Una tendencia interesante para seguirle la pista, ahora que se nos abren tantos servicios de papeleo en red como Sideral, y Medonte, y Zaguán en nuestra universidad... aparte de las redes sociales académicas tipo Academia.edu, sistemas de docencia en red como WebCT y Moodle, además de diversos repositorios y bases de datos que cada vez nos cogen más tiempo, por no hablar de foros, listas y emails. En América como siempre la cosa va por delante. Se queja en una de esas listas Sheila Teahan, profesora de Michigan State University—que se dan los primeros pasitos para hacernos todo esto obligatorio, y posibilitar un seguimiento en red del trabajo del académico:
I’m writing to inquire whether any of your institutions require you to join something called the Community of Scientists, which is apparently a medical and scientific database. At Michigan State, every faculty member across the university is expected to create a profile in this thing and to update it regularly. We are not permitted to apply for university grants without having done so. At least twice a month, I receive an e-mail rebuking me for my failure to update my profile.
I have come to regard this matter not only as a waste of faculty time, but as an infringement of academic freedom. Further, I don’t see any scientists on campus being required to join the MLA or thr AHA. So, my question is: does anyone on this list belong to an institution that requires faculty to join the COS? (I’m guessing that the answer is probably not.)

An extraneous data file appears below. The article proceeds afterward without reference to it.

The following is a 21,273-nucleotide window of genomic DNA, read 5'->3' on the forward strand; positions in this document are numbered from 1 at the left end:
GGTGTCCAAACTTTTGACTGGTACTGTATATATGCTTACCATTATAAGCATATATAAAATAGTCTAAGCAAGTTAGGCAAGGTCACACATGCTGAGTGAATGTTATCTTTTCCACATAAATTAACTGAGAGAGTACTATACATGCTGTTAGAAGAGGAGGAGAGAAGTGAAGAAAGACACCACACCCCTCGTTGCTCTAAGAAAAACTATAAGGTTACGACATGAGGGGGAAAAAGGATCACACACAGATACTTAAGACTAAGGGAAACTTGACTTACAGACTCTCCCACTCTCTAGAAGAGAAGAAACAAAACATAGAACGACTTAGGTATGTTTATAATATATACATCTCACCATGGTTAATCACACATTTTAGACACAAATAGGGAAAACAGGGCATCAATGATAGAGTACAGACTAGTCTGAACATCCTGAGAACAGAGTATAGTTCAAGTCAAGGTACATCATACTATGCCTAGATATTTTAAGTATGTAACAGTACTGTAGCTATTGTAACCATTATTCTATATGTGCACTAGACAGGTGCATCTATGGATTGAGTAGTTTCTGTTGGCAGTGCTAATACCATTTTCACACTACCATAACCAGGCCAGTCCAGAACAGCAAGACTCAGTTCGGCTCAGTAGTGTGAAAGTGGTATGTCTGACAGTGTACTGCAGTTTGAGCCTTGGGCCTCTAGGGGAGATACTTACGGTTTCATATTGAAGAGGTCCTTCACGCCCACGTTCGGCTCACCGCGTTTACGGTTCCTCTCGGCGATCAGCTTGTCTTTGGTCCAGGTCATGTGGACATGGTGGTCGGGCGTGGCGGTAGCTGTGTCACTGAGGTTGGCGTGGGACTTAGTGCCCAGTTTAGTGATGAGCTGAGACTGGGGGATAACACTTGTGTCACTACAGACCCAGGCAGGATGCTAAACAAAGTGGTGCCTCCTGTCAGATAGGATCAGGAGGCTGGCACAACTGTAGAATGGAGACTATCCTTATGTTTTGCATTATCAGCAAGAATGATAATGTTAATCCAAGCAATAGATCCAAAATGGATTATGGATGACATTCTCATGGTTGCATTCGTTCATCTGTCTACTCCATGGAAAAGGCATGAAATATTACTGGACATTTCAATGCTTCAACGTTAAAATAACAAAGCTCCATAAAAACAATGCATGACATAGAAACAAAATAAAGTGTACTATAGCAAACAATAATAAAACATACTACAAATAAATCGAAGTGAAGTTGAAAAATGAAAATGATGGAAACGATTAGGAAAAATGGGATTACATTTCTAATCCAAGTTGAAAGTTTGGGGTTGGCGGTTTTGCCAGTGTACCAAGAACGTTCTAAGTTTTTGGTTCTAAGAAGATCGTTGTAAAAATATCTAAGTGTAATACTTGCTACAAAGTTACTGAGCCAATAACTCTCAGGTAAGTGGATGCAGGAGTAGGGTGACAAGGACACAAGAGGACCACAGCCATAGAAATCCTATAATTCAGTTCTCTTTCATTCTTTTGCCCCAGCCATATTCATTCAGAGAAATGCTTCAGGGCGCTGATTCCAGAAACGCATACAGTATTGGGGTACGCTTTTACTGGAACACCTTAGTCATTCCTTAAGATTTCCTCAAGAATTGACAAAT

Increasingly, "research" here (one rarely hears the word scholarship) is associated with extramural funding.
Part of what concerns me about this COS business is its resonance with a larger phenomenon here and elsewhere of standardization and pseudo-corporatization. This was a major topic at a CIC conference I attended last fall in Ann Arbor. Two friends here at MSU (one in history and the other in agricultural ecomonics) were told by unit-level administrators that they were required to use ANGEL (a course-management system), power-point presentations, "clickers," and some other mode of classroom technology the acronym for which I have repressed. I’m working on a policy statement on behalf of our chapter on the subject of classroom technology and academic freedom. And I am forcing the COS issue: the University Committee on Faculty Affairs is taking the matter up this week, and I’ve copied my policy statement on COS to the VP for research, who is a very reasonable person. I’ll let you know what happens. I’m guessing that they will back down. I think that the COS policy was an arbitrary bureaucratic initiative that predates the tenures of our current president, provost, and bevy of VPs. At one level, the COS is simply a pain, but given the trends it exemplifies, there is a lot at stake.
Around here (Spain) universities are developing more and more complex online sites that teachers must update with their activities, publications, etc. They are largely optional, but you are expected to do your homework there if you want to receive e.g. a supplementary rise in your salary, on productivity grounds. Then of course all the paperwork for grants etc. is done online, so it’s only a matter of time before one web meets the other I guess. But up to now these "requirements" have been here an administrative matter, internal to the university. No such thing as an /obligatory/ social networking site for academics, God forbid, but... we’ll all "want" to, sooner or later, is what I think.
The other day I posted about Academia.edu, which is a kind of Facebook for academics. And it may be useful for many purposes. But the compulsory side you mention is quite unwelcome.
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Blog de notas de
José Ángel García Landa
(Biescas y Zaragoza)
"Algo hay en el formato mismo de los blogs que estimula un desarrollo casi canceroso de nuestro ego" (John Hiler)